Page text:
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The Truth About Miscarriage

Find out the causes, symptoms, and treatments of miscarriage.

By
Sanaz Majd, MD
3-minute read

One of the most difficult and saddening visits I encounter are with my patients who’ve experienced a miscarriage. I have found that no matter the situation, whether the pregnancy was planned or not, whether the patient was initially happy or unhappy at the news of the pregnancy, the miscarriage can be emotional, distressing, or even devastating for many women.  For some, it may bring a mixed bag of emotions, including relief. 

All of these emotions are normal.

Studies show that up to one third of all pregnancies end in an unfortunate miscarriage. And 25% of all women have experienced one.  It’s such a common occurrence, and that’s why I’d like to spend today’s episode discussing this difficult topic from a medical standpoint.

Causes of Miscarriage

A miscarriage is defined as a pregnancy loss prior to 20 weeks of gestation.  And over 50% of all miscarriages are caused by chromosomal abnormalities in the fetus.  There are numerous abnormalities that can arise in the genes of a fetus, for instance, Down’s Syndrome.  However, babies with Down’s are able to survive the pregnancy.  But there are many other chromosome combinations that are NOT compatible with life, and the fetus is not able to fully form.  This causes a miscarriage.

Other less common causes include:

  • Maternal infections (such as syphilis or toxoplasmosis from handling kitty litter)

  • Maternal anatomic deformities (such as in congenital anomalies of the uterus or an incompetent cervix)

  • Maternal health problems (such as lupus, or uncontrolled thyroid disorder)

  • Exposure to toxins (such as illicit drugs, alcohol, or cigarettes

Miscarriage Myths

Notice that daily routine activity, intercourse, and exercise are not on the list of common causes.  I say this because I hear so many women erroneously blame themselves for a miscarriage – “If only I hadn’t walked so much that day,” or “I wish I would have rested more.”  Daily routine activity is not a cause of miscarriage, and it’s important to realize that you were not at fault.  Bed rest and vitamin supplementation have not been proven to prevent miscarriages.

Symptoms of Miscarriage

The most common symptom that often scares women in their first trimester is vaginal bleeding.  Even though 25% of all pregnant women experience some form of vaginal bleeding or spotting, not all vaginal bleeding is from a miscarriage.  However, it should always be taken seriously and your doctor should be contacted immediately.

Here are some other red flags for possible miscarriage that all pregnant women should be aware of during the first trimester:

  • Pelvic pain

  • Abdominal pain or cramping

  • Sensation of a pelvic “drop”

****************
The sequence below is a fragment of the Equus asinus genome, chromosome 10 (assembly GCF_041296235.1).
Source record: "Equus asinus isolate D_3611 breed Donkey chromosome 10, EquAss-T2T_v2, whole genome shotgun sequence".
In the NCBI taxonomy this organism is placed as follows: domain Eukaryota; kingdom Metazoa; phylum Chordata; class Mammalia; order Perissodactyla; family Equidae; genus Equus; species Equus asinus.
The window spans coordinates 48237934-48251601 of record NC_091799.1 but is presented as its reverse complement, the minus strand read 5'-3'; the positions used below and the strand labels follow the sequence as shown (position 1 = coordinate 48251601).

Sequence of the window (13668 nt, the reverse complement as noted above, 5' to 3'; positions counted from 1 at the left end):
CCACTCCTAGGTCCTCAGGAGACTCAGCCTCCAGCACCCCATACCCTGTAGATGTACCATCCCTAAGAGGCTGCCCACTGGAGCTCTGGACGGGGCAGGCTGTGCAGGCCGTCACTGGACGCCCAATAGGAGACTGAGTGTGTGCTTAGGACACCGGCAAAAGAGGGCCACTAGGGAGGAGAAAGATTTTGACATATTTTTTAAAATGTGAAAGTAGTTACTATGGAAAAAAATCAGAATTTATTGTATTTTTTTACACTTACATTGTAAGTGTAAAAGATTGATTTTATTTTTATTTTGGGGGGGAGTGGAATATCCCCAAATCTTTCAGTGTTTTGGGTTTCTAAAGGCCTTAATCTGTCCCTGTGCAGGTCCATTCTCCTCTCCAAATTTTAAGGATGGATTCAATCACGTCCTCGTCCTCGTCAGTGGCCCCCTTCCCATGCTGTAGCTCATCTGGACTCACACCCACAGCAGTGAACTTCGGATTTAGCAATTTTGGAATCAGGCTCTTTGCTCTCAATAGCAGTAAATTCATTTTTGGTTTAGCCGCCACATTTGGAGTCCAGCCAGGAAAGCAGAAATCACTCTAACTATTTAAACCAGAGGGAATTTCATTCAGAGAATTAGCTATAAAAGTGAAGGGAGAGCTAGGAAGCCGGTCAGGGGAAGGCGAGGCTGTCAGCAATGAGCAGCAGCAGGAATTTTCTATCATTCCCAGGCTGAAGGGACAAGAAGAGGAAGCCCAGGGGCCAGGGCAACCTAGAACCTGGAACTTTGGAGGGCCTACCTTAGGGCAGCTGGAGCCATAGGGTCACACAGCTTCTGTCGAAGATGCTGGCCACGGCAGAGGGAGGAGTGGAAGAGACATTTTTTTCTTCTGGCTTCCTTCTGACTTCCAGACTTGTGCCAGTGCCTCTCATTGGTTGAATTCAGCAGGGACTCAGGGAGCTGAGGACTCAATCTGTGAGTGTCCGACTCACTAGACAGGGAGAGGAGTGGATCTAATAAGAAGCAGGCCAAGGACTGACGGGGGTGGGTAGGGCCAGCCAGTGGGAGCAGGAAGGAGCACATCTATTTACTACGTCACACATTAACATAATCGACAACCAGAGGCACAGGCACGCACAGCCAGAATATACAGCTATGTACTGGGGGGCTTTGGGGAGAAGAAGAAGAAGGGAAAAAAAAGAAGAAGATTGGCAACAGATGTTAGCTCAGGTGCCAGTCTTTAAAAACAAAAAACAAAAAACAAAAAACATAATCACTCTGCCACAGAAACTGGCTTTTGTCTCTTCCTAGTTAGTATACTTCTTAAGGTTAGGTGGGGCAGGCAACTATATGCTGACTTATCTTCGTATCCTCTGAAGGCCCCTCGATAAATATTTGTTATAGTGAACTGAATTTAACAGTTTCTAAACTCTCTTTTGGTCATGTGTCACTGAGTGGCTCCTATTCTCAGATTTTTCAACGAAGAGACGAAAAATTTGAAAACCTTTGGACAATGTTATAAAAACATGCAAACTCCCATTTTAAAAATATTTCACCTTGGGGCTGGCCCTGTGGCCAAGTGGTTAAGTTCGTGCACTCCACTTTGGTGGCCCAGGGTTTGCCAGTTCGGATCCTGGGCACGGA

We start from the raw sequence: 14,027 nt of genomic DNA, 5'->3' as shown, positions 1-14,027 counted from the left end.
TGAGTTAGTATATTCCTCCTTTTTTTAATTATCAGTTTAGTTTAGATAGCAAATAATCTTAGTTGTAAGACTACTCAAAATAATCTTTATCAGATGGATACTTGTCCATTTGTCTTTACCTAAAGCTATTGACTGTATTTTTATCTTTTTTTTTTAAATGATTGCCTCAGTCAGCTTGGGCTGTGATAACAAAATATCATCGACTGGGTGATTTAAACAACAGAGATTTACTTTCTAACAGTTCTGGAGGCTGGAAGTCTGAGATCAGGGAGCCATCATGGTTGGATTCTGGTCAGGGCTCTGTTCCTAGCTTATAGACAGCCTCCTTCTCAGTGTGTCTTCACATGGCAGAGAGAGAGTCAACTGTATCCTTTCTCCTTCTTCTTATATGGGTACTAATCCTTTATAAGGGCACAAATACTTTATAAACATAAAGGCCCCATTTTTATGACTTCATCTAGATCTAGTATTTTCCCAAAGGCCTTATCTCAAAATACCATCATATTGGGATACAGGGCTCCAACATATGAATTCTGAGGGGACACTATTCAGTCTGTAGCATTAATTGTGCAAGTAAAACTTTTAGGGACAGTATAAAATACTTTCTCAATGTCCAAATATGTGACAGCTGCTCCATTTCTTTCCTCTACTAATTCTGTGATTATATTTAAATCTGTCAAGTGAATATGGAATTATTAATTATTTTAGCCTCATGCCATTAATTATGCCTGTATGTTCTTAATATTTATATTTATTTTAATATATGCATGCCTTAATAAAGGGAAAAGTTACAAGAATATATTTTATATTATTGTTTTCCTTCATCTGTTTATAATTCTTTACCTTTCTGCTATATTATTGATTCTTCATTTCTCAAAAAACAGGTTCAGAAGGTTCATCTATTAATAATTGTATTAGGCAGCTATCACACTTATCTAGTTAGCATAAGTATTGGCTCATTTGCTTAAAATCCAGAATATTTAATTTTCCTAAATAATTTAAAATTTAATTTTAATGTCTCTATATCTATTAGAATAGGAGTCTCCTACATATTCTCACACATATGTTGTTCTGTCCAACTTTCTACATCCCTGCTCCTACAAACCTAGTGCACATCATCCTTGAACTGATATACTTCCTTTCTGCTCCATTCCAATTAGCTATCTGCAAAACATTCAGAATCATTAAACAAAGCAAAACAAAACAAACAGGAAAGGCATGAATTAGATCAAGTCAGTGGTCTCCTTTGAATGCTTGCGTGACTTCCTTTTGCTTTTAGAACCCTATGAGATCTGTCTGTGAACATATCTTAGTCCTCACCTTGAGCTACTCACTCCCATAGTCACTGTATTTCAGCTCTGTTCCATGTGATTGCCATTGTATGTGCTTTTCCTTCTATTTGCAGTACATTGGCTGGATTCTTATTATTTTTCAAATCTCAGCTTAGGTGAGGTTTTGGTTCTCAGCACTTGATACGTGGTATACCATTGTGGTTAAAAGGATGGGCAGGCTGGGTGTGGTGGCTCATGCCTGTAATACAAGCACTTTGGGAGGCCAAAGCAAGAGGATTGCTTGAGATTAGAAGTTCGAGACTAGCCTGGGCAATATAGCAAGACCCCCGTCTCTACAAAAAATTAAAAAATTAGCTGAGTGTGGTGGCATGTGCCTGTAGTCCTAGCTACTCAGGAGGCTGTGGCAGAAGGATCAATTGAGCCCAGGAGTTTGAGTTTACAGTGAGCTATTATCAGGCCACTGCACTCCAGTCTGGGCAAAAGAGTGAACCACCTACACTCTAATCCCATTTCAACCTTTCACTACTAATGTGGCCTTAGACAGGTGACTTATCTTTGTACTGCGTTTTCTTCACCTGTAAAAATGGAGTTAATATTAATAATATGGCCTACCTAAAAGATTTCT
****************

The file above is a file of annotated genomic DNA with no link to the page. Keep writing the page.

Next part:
Diagnosis of Miscarriage

Your doctor will likely perform a pelvic exam and speculum exam, in addition to ordering a possible blood test and/or ultrasound.  A blood test measuring “HCG” (Human Chorionic Gonadotropin) levels every two days will show a steady decline through time. A lack of fetal heartbeat on a fetal heart monitor is also another indication, as is an absent heartbeat or gestational sac on an ultrasound.

Management of Miscarriage

There are various ways to manage a miscarriage once it’s been diagnosed.  Doctors no longer jump to the “D&C” (Dilitation and Curettage) that is performed in the operating room.  Nowadays, most women can simply just “wait it out” and pass the miscarriage without surgery or medications (but under medical supervision of course). Unfortunately, it may take several weeks for complete passage to occur.

The other option is to use a prescribed medication called “misoprostol” that is inserted vaginally.  This causes a more rapid passage, but also some cramping and bleeding within several hours of taking it.

Aspiration (or removal) of the miscarriage contents in the doctor’s office is another way to manage a miscarriage.  This is done as an alternative to a D&C in those with excessive bleeding.

Just remember, it’s absolutely normal to feel sadness, grief, relief, or any combination of emotions after a miscarriage.  If you need help getting through this difficult time, please make sure you discuss this with your doctor.

Medical Disclaimer
Please note that all content here is strictly for informational purposes only. This content does not substitute any medical advice, and does not replace any medical judgment or reasoning by your own personal health provider. Please always seek a licensed physician in your area regarding all health related questions and issues.

About the Author

Sanaz Majd, MD

Dr. Sanaz Majd is a board-certified Family Medicine physician who graduated from Drexel University College of Medicine in Philadelphia. Her special interests are women's health and patient education.